Written by Aaron Lacy
For elderly patients presenting after syncope, the FAINT Score, a 5-variable risk score, predicted serious 30-day outcomes, although the rule has not had external validation.
Why does this matter?
Syncope is common and potentially serious. There has yet to be a risk stratification tool that has gained widespread adoption or validation, making disposition challenging. We covered use of biomarkers for syncope risk stratification earlier as standalone predictors. How would using biomarkers as part of a broader risk score fare?
Torturing acrostics is inhumane…
This was a prospective, observational study of 3,177 adults over the age of 60 with unexplained syncope or near syncope from 11 EDs in the U.S. Patients with a newly identified serious diagnosis were excluded. The authors used Bayesian logistic regression to derive the variables and came up with the tortured acrostic: the FAINT Score:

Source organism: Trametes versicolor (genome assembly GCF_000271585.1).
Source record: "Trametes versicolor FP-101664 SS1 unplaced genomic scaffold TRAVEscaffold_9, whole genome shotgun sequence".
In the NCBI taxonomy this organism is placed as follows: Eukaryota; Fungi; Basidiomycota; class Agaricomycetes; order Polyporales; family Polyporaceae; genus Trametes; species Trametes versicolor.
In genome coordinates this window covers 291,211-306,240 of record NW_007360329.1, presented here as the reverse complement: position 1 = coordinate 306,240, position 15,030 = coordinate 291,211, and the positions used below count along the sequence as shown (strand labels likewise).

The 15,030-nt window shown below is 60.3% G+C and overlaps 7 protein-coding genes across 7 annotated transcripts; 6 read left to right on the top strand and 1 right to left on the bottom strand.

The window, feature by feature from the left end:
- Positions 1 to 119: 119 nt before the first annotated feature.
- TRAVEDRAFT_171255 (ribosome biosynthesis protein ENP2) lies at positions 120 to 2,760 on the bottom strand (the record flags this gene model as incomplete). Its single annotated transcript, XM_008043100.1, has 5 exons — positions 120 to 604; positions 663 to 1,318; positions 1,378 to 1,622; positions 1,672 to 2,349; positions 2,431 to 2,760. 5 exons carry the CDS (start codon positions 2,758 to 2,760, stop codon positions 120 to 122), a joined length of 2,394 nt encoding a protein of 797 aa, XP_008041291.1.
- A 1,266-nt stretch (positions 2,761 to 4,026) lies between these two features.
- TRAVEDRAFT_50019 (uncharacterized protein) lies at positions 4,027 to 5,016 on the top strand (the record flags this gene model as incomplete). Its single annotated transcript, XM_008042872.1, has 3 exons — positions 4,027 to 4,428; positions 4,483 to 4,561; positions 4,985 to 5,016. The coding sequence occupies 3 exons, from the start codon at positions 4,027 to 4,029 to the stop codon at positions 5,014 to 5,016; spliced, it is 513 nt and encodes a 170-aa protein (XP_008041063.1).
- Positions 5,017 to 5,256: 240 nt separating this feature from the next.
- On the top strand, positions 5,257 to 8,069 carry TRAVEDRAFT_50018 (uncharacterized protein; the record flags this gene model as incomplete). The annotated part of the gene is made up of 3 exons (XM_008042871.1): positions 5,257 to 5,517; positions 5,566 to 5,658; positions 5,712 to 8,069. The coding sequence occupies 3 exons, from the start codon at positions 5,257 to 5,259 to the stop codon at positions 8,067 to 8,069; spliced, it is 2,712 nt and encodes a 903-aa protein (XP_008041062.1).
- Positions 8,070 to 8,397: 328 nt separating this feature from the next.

F: Heart failure (1 point)
A: Cardiac arrhythmia (1 point)
I: Initial abnormal EKG (1 point)
N: elevated B-type natriuretic peptide (2 points)
T: elevated high sensitivity troponin T (1 point)
A FAINT score of 0 versus ≥1 had a sensitivity of 96.7% (95 CI 92.9-98.8%) and specificity 22.2% (95% CI 20.7-23.8%) for excluding death and serious cardiac outcomes at 30 days. The FAINT score was almost more accurate than unstructured physician judgment (AUC 0.704 vs 0.630). I will not be using the FAINT score, as it has yet to be externally validated and uses two high sensitivity biomarkers (NT-proBNP and hs-cTnT) not readily available in all emergency departments. However, it is simple and uses practical variables, and it will be interesting to see if it holds up to external validation, unlike so many of its predecessors.
Check out this podcast by Emergency Medicine Cases for a thorough review of literature on adult and pediatric syncope.
Risk Stratification of Older Adults Who Present to the Emergency Department With Syncope: The FAINT Score. Ann Emerg Med. 2019 Oct 23. pii: S0196-0644(19)31113-8. doi: 10.1016/j.annemergmed.2019.08.429. [Epub ahead of print]
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